In hindsight, Bob Dylan‘s 1997 comeback with Time Out of Mind wasn’t so much a remarkable rebound as it was a shouldn’t-have-been-so-surprising return of an artist who had been counted out several times over the preceding three decades but never stayed down for long. It happened in the ’60s, ’70s and ’80s, so why should the ’90s be any different?
But it was different. Time Out of Mind was a then-late-career triumph, hailed as an instant masterpiece and the 56-year-old Dylan’s best album since 1975’s Blood on the Tracks. Its reputation was further bolstered when follow-ups “Love and Theft” (2001) and Modern Times (2006) turned out to be just as good. Dylan hadn’t experienced this sort of creative run since the ’60s.
Looking back at the album a quarter century later, one of the first things you notice is that the trajectory from 1993’s World Gone Wrong to Time Out of Mind is more steady and linear than initially noted. The stripped-down blues and folk covers on World Gone Wrong weren’t too far removed from the new originals, mined from a similar territory, on Dylan’s 30th album; they were just formed from a more introspective perspective with a full band and better production.
Before the LP’s release, but after the early 1997 sessions wrapped, Dylan was diagnosed with a serious heart infection. He was, it seemed, knockin’ on heaven’s door. Despite the timeline, a sense of his mortality still found its way into the sessions, which is even more evident in the five-disc, 60-track Fragments – Time Out of Mind Sessions (1996-1997): The Bootleg Series Vol. 17, a summation of the era pieced together from early versions, outtakes, live songs and a new remix of the original 1997 album.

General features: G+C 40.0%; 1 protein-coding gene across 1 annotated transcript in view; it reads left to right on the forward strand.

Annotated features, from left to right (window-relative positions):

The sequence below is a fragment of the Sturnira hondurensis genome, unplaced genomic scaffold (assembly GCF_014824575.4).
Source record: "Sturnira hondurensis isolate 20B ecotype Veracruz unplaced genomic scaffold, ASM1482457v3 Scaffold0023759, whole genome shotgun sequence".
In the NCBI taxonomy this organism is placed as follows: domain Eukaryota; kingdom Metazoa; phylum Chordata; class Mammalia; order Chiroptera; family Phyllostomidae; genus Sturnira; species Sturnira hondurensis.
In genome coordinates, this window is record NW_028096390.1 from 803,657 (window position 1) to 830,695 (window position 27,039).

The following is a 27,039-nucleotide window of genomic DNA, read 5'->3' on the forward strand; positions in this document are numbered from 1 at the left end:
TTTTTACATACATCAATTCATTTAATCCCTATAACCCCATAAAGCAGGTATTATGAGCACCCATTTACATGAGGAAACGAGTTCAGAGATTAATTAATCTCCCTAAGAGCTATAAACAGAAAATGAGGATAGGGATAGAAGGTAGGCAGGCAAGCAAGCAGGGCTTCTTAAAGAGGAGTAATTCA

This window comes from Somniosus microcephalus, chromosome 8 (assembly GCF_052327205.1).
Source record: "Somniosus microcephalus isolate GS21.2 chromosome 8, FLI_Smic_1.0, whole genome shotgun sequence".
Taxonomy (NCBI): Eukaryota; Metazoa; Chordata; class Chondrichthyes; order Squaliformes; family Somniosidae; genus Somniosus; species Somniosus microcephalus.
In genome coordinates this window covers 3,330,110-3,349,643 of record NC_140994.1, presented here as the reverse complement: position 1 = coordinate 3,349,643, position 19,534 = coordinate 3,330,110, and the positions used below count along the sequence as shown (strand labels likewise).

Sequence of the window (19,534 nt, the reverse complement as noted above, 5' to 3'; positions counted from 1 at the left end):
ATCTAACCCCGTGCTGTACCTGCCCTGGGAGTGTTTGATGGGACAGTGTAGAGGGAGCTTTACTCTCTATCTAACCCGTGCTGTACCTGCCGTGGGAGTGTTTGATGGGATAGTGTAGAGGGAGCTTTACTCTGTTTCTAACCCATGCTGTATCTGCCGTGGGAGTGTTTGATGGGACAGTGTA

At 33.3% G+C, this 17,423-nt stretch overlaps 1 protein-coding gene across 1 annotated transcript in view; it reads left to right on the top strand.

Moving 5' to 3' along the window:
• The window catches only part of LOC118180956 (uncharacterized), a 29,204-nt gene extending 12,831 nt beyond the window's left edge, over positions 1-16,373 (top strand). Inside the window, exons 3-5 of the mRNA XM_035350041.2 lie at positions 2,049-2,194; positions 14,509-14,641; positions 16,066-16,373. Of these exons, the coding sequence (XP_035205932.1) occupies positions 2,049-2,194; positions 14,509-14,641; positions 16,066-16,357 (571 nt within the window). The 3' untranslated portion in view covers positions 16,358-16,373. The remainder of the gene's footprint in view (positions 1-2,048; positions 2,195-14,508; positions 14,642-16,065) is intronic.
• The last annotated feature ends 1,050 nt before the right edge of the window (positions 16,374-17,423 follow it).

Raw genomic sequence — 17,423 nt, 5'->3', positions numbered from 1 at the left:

While this period has been covered, in part, before on the 2008 survey The Bootleg Series Vol. 8: Tell Tale Signs: Rare and Unreleased 1989–2006, Fragments has more in common with the deep dives more recent Bootleg Series editions have undertaken: Multiple takes chart the birth and growth of new-era classics “Love Sick,” “Not Dark Yet” and “Highlands”; a trio of non-album cuts from earlier 1996 recordings with producer Daniel Lanois highlights smaller-group sessions. Concert versions spanning 1998 through 2001 expectedly take several of the songs in different directions. (Disc Five, incidentally, is the bonus CD originally included in the earlier volume’s deluxe edition.)
As he’s done before and after these mid-’90s sessions, Dylan tinkers with rhythm, vocal inflection, lyrics and pace, adjusting tone and even entire perspectives of some songs. Early takes of “Mississippi” (which eventually ended up on “Love and Theft” ) and “Tryin’ to Get to Heaven” are featured here in more straightforward versions without the occasional sonic clutter heard on the finished LPs. While they’re not necessarily better (though in some cases they arguably are), these takes unfold without the atmosphere that’s such a huge part of Time Out of Mind. And great leftovers like “Red River Shore” prove Dylan, who struggled for more than a decade to come up with enough good material to fill albums, had overcome a hurdle.
If Fragments – Time Out of Mind Sessions (1996-1997) doesn’t seem as essential as some other Bootleg Series volumes dedicated to single albums, like Vol. 11‘s breakdown of The Basement Tapes or 14‘s Blood on the Tracks dissection, some of that has to do with when it was recorded. Time Out of Mind arrived at an equally complicated time in Dylan’s career, but not as much seemed at stake in 1997 as it did in 1967 and 1974. And, let’s face it, the sessions weren’t as fabled as those earlier ones, so without the usual Dylan mythmaking accompanying the package, the music is just a tad less exciting. The story of his ’90s comeback would be less complete without it, though.
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